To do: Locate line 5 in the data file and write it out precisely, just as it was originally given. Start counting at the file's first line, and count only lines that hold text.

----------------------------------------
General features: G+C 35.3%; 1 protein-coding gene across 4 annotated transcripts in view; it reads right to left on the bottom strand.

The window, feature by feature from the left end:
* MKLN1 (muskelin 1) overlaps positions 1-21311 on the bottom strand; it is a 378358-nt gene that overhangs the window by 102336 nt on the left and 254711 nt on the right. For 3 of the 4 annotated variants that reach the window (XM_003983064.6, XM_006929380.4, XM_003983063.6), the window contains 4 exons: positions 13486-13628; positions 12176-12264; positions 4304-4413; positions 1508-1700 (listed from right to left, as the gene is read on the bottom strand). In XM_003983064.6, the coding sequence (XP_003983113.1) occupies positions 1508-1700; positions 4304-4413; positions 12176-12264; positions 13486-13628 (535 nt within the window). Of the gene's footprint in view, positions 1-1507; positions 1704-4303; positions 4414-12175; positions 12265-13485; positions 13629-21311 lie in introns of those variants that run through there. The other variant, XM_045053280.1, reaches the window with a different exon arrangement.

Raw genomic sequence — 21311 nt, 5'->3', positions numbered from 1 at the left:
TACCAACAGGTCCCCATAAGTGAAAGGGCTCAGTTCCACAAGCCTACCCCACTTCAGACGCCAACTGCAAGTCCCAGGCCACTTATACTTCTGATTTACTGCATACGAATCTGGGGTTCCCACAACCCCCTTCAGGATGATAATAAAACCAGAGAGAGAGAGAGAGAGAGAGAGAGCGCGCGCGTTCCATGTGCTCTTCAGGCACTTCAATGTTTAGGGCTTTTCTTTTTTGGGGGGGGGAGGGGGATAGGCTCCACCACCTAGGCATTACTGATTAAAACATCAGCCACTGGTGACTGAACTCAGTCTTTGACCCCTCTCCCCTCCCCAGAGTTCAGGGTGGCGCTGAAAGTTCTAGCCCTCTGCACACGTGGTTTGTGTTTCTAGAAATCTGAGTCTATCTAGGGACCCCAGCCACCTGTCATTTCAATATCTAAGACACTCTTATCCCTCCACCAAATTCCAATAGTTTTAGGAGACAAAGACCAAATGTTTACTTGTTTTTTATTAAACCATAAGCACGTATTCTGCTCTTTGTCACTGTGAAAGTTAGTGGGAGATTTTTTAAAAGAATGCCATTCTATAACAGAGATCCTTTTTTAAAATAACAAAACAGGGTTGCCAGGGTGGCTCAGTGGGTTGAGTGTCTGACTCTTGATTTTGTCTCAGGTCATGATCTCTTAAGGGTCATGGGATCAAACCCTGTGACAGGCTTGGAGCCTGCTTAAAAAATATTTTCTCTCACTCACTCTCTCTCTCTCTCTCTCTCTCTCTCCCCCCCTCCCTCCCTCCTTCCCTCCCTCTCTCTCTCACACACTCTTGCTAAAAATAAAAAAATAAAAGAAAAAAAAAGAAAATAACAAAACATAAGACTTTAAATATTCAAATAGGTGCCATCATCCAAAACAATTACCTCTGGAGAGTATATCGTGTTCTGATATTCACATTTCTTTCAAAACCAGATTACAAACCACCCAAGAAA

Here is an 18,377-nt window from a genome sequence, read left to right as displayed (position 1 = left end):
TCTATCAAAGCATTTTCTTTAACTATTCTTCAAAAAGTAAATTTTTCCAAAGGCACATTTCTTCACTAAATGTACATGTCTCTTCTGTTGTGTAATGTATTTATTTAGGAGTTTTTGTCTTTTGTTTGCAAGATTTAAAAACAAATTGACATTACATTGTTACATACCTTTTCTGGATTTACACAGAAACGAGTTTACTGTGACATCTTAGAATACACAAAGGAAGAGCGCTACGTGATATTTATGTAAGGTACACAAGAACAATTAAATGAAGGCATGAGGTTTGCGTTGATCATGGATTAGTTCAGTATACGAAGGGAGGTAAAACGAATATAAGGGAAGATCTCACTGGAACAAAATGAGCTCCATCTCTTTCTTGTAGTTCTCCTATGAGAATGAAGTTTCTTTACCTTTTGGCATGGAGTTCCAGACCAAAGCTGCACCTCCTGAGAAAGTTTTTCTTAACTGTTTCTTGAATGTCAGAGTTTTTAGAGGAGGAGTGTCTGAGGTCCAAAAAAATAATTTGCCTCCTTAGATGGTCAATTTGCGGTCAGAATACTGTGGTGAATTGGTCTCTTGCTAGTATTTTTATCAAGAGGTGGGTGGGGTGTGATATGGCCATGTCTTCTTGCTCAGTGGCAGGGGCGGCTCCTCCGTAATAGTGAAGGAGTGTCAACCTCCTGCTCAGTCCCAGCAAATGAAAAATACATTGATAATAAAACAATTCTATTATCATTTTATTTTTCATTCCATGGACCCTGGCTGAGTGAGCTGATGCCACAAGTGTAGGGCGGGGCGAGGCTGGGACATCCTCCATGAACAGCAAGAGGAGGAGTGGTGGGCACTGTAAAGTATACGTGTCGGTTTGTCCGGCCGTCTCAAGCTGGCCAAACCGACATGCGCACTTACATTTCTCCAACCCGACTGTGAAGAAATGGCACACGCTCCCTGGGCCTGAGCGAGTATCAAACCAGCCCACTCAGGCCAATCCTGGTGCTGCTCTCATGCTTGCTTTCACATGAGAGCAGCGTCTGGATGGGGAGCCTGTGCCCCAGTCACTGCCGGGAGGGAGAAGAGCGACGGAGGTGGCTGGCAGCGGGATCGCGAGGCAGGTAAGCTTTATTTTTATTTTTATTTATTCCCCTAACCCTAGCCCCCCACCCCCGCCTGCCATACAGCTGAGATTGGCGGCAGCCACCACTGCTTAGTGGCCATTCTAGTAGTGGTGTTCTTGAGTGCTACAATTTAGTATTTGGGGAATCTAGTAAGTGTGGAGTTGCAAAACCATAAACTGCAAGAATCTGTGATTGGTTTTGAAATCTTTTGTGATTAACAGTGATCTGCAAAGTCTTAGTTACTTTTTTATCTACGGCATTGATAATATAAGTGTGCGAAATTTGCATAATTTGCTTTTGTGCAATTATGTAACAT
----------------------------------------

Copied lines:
TACCAACAGGTCCCCATAAGTGAAAGGGCTCAGTTCCACAAGCCTACCCCACTTCAGACGCCAACTGCAAGTCCCAGGCCACTTATACTTCTGATTTACTGCATACGAATCTGGGGTTCCCACAACCCCCTTCAGGATGATAATAAAACCAGAGAGAGAGAGAGAGAGAGAGAGAGCGCGCGCGTTCCATGTGCTCTTCAGGCACTTCAATGTTTAGGGCTTTTCTTTTTTGGGGGGGGGAGGGGGATAGGCTCCACCACCTAGGCATTACTGATTAAAACATCAGCCACTGGTGACTGAACTCAGTCTTTGACCCCTCTCCCCTCCCCAGAGTTCAGGGTGGCGCTGAAAGTTCTAGCCCTCTGCACACGTGGTTTGTGTTTCTAGAAATCTGAGTCTATCTAGGGACCCCAGCCACCTGTCATTTCAATATCTAAGACACTCTTATCCCTCCACCAAATTCCAATAGTTTTAGGAGACAAAGACCAAATGTTTACTTGTTTTTTATTAAACCATAAGCACGTATTCTGCTCTTTGTCACTGTGAAAGTTAGTGGGAGATTTTTTAAAAGAATGCCATTCTATAACAGAGATCCTTTTTTAAAATAACAAAACAGGGTTGCCAGGGTGGCTCAGTGGGTTGAGTGTCTGACTCTTGATTTTGTCTCAGGTCATGATCTCTTAAGGGTCATGGGATCAAACCCTGTGACAGGCTTGGAGCCTGCTTAAAAAATATTTTCTCTCACTCACTCTCTCTCTCTCTCTCTCTCTCTCTCCCCCCCTCCCTCCCTCCTTCCCTCCCTCTCTCTCTCACACACTCTTGCTAAAAATAAAAAAATAAAAGAAAAAAAAAGAAAATAACAAAACATAAGACTTTAAATATTCAAATAGGTGCCATCATCCAAAACAATTACCTCTGGAGAGTATATCGTGTTCTGATATTCACATTTCTTTCAAAACCAGATTACAAACCACCCAAGAAA